The sheets 26 of bag-forming material (FIG. 3) are interconnected along the margins thereof to define secure and stable, relatively low profile seams. In the illustrative embodiment as shown, the sheets 26 are direct-weld connected to define a front seam or margin 28 which extends generally upwardly from a downwardly open bag mouth 30 disposed at a front and lower end of the filter bag 10. An upper end of the front seam 28 merges through a rearwardly curved segment with a generally rearwardly extending upper seam 32, which in turn has a rearmost end merging with a downwardly extending rear seam 34. The lowermost end of this rear seam 34 merges with a forwardly extending lower seam 36 that terminates in spaced relation with a lower end of the front seam 28 and cooperates therewith to define the open bag mouth 30. Each of these seams 28, 32, 34 and 36 is beneficially formed by direct welding, as described above, to provide a low profile seam configuration having minimal overlapping interconnected sheet surfaces, and with little or no extraneous bag material protruding outwardly beyond the associated seam, as viewed in section in FIG. 4 relative to the front seam 28. In alternative filter bag configurations, a single sheet of bag material may be provided and appropriately folded upon itself to form one of the marginal edges of the bag, thereby providing one seamless margin as disclosed in U.S. Pat. No. 4,618,420, which is incorporated by reference herein.

The bag mouth 30 is adapted for removable mounting relative to the upper end of the pool cleaner suction mast 24, by suitable mounting means such as a mounting collar 38 (FIGS. 1 and 7) of generally cylindrical shape. This mounting collar 38 may comprise a clamp-type collar of the type depicted in FIG. 4, and as shown and described in U.S. Pat. Nos. D468,067 and 6,740,233, which are also incorporated by reference herein. Alternately, the mounting collar 38 may be constructed according to U.S. Pat. Nos. 4,563,425 and D409,341, which are also incorporated by reference herein, or in the form of a flexible or other collar configuration adapted for removable mounting onto the supply mast 24 with the bag mouth 30 positioned to receive the upward column of water and water-entrained debris during pool cleaner operation.

A reinforced cuff 46 may be formed by the assembled bag material to provide a zone of increased strength lining the bag mouth 30, for improved and secure coupling with the mounting collar 38. FIG.3 shows the lower region of each sheet 26, at opposite sides of the mouth 30, folded inwardly and upwardly to from a region of double-layer or two-ply thickness. These two-ply regions are permanently formed upon direct-weld formation of the front and lower seams 32, 36 respectively as the front and rear margins of the open mouth 30. In addition, at least one of the sheets 26 may incorporate alignment means such as an alignment port 48 for registry with a matingly sized alignment pin (not shown) or the like formed on the mounting collar 38, thereby assuring assembly of the filter bag 10 with the mounting collar 38 in a correct, predetermined, rotationally front-facing orientation.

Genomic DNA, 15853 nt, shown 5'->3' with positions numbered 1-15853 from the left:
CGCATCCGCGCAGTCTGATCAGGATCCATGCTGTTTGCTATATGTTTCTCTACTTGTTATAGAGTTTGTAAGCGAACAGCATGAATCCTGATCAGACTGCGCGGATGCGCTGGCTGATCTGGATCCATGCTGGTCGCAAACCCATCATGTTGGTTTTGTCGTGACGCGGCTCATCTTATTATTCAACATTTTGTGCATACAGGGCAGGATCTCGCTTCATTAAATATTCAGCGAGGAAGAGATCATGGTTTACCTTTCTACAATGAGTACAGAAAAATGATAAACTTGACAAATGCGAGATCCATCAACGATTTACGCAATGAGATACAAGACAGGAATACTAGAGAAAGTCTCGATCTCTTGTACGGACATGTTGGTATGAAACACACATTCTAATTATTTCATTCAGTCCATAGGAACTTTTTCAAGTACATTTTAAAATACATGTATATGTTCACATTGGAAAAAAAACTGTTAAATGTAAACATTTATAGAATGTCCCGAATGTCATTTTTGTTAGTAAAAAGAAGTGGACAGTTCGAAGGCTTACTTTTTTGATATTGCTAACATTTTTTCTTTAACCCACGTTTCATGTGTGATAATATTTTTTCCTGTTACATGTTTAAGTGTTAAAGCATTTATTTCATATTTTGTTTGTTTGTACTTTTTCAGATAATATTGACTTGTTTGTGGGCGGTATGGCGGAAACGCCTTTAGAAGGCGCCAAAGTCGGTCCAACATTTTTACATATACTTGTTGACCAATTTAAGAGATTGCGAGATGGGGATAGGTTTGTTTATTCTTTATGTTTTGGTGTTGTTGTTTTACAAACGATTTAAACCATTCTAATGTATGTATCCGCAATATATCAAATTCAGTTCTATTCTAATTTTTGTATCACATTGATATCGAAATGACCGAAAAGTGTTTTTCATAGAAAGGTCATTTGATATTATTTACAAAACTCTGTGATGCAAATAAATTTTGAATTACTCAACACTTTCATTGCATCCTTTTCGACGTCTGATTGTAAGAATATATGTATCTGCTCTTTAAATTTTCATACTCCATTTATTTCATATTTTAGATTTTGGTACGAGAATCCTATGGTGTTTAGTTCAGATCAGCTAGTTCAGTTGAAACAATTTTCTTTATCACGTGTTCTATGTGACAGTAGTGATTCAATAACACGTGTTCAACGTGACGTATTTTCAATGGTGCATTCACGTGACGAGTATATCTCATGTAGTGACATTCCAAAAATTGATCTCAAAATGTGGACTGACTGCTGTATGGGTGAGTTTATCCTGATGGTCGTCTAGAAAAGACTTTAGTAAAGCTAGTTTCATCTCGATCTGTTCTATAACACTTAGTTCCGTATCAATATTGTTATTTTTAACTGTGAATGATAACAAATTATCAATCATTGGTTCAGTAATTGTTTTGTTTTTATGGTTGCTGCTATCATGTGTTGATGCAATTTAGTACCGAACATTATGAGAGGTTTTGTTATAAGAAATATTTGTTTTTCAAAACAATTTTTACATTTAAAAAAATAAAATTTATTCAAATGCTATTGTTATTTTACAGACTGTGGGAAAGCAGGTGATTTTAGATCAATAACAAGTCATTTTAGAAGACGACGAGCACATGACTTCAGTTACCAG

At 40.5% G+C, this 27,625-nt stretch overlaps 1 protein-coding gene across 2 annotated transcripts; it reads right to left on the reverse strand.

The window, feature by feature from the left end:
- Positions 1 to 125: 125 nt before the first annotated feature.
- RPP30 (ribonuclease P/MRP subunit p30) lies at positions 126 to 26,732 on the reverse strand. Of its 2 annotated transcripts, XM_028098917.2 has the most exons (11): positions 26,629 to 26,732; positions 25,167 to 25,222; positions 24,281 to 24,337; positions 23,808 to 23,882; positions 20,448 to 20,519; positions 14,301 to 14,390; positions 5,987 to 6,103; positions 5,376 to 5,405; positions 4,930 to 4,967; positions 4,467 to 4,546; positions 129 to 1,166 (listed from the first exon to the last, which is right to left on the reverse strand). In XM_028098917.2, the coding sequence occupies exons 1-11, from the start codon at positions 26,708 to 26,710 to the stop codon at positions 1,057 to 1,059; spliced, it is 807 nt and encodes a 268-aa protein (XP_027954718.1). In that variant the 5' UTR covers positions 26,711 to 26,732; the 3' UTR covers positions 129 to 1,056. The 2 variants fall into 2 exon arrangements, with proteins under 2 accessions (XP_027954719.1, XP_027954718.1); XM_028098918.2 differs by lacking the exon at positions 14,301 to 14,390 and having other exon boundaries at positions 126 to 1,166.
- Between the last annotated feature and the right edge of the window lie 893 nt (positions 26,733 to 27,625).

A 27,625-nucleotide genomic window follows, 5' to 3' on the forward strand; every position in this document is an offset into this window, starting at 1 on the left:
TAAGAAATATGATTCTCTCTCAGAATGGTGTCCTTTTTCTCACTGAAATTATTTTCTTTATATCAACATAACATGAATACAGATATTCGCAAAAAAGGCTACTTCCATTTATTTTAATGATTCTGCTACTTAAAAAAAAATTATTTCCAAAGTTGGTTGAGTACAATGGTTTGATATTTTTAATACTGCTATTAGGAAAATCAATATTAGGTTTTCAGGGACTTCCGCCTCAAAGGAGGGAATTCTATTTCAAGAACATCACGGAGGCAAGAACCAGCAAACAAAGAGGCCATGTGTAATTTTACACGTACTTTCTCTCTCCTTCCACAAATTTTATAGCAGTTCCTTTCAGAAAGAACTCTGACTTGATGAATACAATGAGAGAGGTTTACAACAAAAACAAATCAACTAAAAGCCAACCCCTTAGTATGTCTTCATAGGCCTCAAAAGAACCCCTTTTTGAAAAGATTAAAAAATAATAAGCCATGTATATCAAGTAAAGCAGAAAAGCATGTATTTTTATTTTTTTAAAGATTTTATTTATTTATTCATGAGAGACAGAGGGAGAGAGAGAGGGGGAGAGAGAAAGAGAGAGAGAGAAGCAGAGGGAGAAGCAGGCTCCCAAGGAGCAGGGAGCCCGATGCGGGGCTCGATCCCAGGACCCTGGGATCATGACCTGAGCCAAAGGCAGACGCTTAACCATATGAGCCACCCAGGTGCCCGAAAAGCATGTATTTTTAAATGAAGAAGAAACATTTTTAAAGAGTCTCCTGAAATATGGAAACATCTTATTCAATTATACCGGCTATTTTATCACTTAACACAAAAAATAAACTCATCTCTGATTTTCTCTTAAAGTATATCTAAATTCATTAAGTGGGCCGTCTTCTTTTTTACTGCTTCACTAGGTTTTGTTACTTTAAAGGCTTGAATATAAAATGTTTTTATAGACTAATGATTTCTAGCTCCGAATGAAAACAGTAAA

The disposable filter bag 10 may also incorporate a ported tab 14 formed integrally therewith, generally at an upper end thereof as an integral portion of the upper seam 32. This ported tab 14 protrudes upwardly from the top margin of the formed bag, with the upper seam 32 following the margin defined by the upwardly protruding tab 14. The tab 14 defines a laterally open port 50, with the inner diameter margin of this port 50 being lined by an additional direct-weld seam 52 (FIG. 2). The port 50 in the tab 14 is positioned and sized for interconnection with a suitable support member 54 (FIG. 1) used for coupling the upper end of the filter bag to the pool cleaner supply hose 16 or the like. The support member 54 on the supply hose 16 may comprise a variety of different tie and/or clamp structures, with a slidably mounted hose clasp of the type shown and described in copending U.S. Ser. No. 10/917,892, which is incorporated by reference herein, being preferred. The support member 54 retains the filter bag 10 in a generally upright orientation on the pool cleaner particularly when the pool cleaner is turned off or the upward water flow through the suction mast 24 is otherwise interrupted, such as during a back-up maneuver. Accordingly, the support member 54 engages with the integral tab 14 to prevent the filter bag 10 from draping downwardly over and about the pool cleaner 12 where the bag could otherwise become entangled in the cleaner wheels 20 and/or scrape against pool surfaces.

The hollow bag interior is subdivided by means of the centrally positioned, upstanding divider seam 40 (FIG. 2) which may also be formed by direct-weld connection of the laterally opposed sides of the filter bag defined by the opposing sheets 26, to subdivide the bag into the front or primary chamber 42 for receiving the upward-flowing column of water and debris from the suction mast 24 to enter the filter bag through the bag mouth 30, and the rearward or secondary debris collection chamber 44 within which the particulate debris tends to settle for collection. In this regard, the divider seam 40 extends upwardly from the lower seam 36, generally at a rear side or rear margin of the mouth 30, and terminates at a height spaced substantially below the upper seam 32.